In their haste to save the environment, “green” fuel enthusiasts are turning public waterways brown as some companies eager to get processing plants up and running quickly are failing to honor the conditions of their environmental permits.
"What is being sold as green fuel just doesn't pencil out," California Representative Brian Bilbray, who spoke out against the $18 billion energy package recently passed by Congress that provides tax credits for biofuels, told the International Herald Tribune.
According the National Biodiesel Board, biodiesel is nontoxic, biodegradable and suitable for sensitive environments, even sensitive riparian ones. But scientists — and people living near biodiesel refineries — say that’s seriously understating its potential environmental impact.
Some biodiesel plants are discharging glycerin, which is normally non-toxic and the principal biodiesel byproduct, into rivers and streams.
"You can eat the stuff, after all," says Environment Canada researcher Bruce Hollebone, one of the world's leading experts on the environmental impact of vegetable oil and glycerin spills.
"But as with most organic materials, oil and glycerin deplete the oxygen content of water very quickly, and that will suffocate fish and other organisms. And for birds, a vegetable oil spill is just as deadly as a crude oil spill."
Because the burgeoning biodiesel industry — which has mushroomed to 160 plants from 90 in just a year — is flooding the market with so much excess glycerin that it’s become far less costly to dump it than to perform the expensive and complicated cleaning necessary to resell the material for secondary uses.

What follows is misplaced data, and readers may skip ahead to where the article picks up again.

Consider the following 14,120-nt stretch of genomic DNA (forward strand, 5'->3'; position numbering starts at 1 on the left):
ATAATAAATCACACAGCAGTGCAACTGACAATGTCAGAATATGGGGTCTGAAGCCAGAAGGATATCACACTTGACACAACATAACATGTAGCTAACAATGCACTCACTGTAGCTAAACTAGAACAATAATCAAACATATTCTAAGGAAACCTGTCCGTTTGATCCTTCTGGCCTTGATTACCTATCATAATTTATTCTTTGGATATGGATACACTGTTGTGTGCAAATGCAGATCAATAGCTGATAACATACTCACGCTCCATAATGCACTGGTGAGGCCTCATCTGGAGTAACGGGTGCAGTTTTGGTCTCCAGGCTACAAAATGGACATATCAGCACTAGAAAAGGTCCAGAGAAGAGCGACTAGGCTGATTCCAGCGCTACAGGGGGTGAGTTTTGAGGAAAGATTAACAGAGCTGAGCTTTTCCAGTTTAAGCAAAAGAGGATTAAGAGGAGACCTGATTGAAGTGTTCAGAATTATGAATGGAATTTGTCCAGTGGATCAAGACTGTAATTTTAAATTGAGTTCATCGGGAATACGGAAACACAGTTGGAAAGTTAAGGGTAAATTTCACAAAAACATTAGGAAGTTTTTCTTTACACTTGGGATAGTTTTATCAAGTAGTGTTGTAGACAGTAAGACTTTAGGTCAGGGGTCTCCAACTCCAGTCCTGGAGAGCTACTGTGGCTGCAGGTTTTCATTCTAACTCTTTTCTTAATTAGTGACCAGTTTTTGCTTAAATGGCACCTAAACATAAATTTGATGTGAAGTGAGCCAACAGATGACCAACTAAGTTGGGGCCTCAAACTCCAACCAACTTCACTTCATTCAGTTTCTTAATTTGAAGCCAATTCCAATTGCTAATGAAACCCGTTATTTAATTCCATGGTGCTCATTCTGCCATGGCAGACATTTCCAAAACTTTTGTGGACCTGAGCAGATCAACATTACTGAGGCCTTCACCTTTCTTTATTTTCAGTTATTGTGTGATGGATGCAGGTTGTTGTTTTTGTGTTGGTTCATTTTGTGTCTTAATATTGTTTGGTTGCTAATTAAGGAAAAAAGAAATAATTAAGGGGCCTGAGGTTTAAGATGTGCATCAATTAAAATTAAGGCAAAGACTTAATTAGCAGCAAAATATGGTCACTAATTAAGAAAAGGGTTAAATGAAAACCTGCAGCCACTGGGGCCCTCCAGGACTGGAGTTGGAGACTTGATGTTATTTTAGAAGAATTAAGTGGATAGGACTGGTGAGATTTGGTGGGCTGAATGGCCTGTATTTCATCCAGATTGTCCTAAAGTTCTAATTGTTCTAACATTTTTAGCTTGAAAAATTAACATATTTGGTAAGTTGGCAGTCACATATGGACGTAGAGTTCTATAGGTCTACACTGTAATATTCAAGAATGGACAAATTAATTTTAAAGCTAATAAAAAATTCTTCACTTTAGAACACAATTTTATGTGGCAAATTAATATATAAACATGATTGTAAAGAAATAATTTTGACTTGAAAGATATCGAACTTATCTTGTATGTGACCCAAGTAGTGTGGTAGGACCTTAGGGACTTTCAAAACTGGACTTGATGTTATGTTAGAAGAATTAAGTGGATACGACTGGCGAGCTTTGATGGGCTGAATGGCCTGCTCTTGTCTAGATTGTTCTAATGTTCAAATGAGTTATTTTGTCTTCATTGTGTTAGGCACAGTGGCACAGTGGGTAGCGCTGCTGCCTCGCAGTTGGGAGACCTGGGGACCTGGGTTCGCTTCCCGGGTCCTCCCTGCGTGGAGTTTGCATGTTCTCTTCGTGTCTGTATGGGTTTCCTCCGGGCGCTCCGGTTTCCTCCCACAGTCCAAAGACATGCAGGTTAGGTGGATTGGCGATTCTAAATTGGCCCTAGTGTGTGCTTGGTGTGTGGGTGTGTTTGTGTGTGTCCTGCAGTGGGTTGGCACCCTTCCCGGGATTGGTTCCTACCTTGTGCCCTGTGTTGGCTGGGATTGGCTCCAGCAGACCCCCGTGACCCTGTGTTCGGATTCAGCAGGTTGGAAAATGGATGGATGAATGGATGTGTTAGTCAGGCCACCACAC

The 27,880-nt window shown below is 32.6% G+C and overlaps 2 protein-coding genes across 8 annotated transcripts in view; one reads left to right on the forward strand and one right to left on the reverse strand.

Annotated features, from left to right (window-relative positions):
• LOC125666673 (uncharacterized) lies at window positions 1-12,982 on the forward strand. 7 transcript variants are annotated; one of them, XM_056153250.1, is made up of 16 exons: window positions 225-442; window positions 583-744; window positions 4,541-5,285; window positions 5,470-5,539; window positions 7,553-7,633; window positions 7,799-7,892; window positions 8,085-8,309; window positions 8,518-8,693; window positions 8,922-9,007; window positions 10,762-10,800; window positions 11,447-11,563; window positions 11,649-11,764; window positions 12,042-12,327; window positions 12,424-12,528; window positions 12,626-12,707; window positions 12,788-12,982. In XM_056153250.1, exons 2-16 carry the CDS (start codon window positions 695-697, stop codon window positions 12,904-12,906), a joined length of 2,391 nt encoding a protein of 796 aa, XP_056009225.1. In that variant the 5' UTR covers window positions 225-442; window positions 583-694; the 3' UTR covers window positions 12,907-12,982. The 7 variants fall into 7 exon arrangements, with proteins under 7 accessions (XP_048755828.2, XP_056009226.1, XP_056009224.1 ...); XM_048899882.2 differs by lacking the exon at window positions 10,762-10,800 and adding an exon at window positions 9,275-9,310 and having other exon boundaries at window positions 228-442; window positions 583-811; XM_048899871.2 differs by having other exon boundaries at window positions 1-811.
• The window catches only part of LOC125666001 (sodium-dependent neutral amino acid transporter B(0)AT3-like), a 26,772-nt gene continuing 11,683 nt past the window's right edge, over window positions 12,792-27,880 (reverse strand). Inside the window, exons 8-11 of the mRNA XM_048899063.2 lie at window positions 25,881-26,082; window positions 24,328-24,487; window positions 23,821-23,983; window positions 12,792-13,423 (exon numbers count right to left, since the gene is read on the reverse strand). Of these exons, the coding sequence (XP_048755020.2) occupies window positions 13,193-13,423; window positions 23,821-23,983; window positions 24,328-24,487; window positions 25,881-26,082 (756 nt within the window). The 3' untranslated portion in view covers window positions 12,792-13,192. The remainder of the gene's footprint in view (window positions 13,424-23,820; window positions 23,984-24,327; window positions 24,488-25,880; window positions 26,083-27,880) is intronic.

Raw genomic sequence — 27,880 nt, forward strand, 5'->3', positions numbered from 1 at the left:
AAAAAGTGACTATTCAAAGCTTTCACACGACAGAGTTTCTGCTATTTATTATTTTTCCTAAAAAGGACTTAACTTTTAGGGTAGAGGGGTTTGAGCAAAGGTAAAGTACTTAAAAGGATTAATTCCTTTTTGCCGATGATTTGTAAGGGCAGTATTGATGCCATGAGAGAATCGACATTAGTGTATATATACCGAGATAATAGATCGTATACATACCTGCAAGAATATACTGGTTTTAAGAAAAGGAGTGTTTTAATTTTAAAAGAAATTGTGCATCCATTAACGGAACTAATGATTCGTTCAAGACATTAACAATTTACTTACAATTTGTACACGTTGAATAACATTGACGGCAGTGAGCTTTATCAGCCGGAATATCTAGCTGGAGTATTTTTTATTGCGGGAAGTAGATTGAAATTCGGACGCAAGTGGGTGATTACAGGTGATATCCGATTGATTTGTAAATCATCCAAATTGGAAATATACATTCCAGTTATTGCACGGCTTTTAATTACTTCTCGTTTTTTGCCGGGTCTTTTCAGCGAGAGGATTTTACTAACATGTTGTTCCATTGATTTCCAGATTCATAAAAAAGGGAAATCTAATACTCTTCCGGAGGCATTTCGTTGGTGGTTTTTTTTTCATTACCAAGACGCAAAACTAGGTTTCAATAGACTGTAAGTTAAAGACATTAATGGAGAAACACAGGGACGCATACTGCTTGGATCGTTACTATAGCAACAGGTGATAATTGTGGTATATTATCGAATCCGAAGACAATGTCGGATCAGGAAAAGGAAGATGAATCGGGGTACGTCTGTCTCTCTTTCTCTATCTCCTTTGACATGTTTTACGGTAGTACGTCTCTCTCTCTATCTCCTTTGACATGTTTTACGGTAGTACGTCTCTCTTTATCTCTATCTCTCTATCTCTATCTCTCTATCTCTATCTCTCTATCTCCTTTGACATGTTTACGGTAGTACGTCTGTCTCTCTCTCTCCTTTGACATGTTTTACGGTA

Even worse, much of the biodiesel glycerin byproduct is contaminated with methanol, a substance classified as clearly hazardous.
After residents of an Alabama subdivision observed a foul-smelling oily substance in a river that flows near their homes, retired petroleum worker and subdivision resident Mark Storey began searching for the source.
He discovered it was Alabama Biodiesel Corporation plant, the state’s first biodiesel refinery.
“I was really amazed that a plant like that would produce anything that could get into the river without taking the necessary precautions," Storey says.
A laboratory analysis showed contaminants released by the plant were 450 times higher than permit levels typically allow.
Though the Alabama Department of Environmental Management told the company it needed an individual pollution discharge permit, the firm never applied for one, operating for more than a year without a permit — and without facing any penalties from state regulators who documented unpermitted discharges on two occasions.
The Alabama spills are mirrored at biofuel plants in the Midwest, leading many to wonder why an industry that promises bluer skies and clearer streams is actually polluting both.
After a tanker truck dumping glycerin from a biodiesel plant into Missouri’s Belle Fountain Ditch, a grand jury indicted a Missouri businessman in the discharge, which killed at least 25,000 fish and wiped out the population of fat pocketbook mussels, an endangered species.
"Ironic, isn't it?" comments Barbara Lynch, who supervises environmental compliance inspectors for the Iowa Department of Natural Resources. "This is big business. There's a lot of money involved."
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